Do I need to learn HTML and SEO? This was a question I saw in a forum today.
For people new to working on-line learning these new skills with strange acronyms can be daunting.
In another post I talked about how I tried to start my Internet business without a website because I didn’t want to learn about FTP.
But the fact is, if you’re serious about working on-line, you do need to learn the basic tools of your trade.
Tools and services that are readily available today mean that you can get a website up and running with zero technical skills. Setting up a new blog on Blogger is the perfect example.
But even tools like these will get you better results if you understand how to make use of the basic tools of your trade.
On page SEO is about setting your website up according to the agreed web standards. These are not complicated. In fact they’re straight-forward common sense.
But if you don’t understand SEO, and how the search engines work, you can still put the wrong information into the template fields that many of these tools provide.
And that will reduce the SEO effectiveness of your site and penalise you in the search for traffic.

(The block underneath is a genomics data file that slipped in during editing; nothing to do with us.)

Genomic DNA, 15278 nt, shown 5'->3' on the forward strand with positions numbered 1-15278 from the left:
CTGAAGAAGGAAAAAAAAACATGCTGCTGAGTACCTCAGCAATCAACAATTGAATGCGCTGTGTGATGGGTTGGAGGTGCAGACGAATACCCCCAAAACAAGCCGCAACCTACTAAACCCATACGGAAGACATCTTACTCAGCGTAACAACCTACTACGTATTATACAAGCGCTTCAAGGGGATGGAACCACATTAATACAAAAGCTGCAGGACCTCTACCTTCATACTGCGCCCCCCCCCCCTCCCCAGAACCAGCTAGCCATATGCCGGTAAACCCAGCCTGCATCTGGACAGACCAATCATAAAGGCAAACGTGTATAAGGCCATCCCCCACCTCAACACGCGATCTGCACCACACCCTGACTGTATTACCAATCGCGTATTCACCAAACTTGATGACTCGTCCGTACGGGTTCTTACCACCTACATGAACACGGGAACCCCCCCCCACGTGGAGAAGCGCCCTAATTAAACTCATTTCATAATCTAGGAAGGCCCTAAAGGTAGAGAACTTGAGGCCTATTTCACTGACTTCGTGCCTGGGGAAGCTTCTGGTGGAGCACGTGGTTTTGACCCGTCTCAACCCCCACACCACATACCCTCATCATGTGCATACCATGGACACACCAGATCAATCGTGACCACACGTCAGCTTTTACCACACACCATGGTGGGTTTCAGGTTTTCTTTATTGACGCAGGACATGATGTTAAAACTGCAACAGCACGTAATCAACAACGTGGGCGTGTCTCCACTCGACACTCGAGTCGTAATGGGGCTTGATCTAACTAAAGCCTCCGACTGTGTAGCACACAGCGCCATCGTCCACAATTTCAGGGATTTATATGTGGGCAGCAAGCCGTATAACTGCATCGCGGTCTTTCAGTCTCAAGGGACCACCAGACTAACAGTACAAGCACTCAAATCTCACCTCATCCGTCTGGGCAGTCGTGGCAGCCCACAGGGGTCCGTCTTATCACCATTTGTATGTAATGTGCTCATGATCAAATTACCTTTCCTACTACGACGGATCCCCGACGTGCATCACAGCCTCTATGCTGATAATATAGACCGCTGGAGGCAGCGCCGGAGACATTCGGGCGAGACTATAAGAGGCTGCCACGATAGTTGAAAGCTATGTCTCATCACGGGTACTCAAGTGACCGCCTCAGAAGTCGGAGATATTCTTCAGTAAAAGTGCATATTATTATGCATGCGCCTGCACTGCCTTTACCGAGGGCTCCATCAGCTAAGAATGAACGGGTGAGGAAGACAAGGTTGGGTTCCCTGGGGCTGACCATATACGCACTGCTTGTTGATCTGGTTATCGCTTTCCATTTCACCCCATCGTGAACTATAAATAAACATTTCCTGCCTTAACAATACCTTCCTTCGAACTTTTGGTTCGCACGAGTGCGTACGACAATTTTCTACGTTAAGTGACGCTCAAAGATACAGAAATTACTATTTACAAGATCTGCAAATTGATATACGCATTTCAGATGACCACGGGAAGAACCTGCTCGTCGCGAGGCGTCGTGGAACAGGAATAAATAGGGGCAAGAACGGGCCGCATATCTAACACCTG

And if you don’t understand HTML it’s going to be more difficult to sort out things that go wrong.
Take, for example, publishing articles in WordPress.
WordPress is another tool that enables you to build great looking websites without using HTML. But even using the excellent HTML editor that WordPress provides can still sometimes lead to things going wrong.
For example in a recent article that I wrote, the first few words of the first paragraph were a link. I later decided to add an image that would be positioned to the left of the opening paragraph, so I used the ‘Add Image’ tool to do that.
But, even though I put the cursor absolutely in the ‘home’ position, when I inserted the image I found that it had been made into a link. It had got mixed up with the HTML for the first few words of the article that were already a link.
Nothing I did in the text editor view would fix it, but fixing it by switching to the HTML view and editing the HTML code was an absolute piece of cake – it took less than 30 seconds.
If I didn’t understand HTML I would have had a problem – even with an application as friendly as WordPress. But because I do know HTML fixing it was a breeze.
So my response to that question on the forum was a resounding ‘yes’.
Learn HTML, SEO, CSS and all the rest, because if you’re serious about working on-line they’re the basic tools of your trade.
You don’t need to become the world’s best expert in these technologies – but learn enough to know how things work and where to look when things go wrong.
A great place to start learning about these web design technologies is w3schools.com. You can find tutorials there on HTML, CSS, XML and a whole host of other technologies you’ll need.
They’re all well structured and easy to follow – and you can find them here.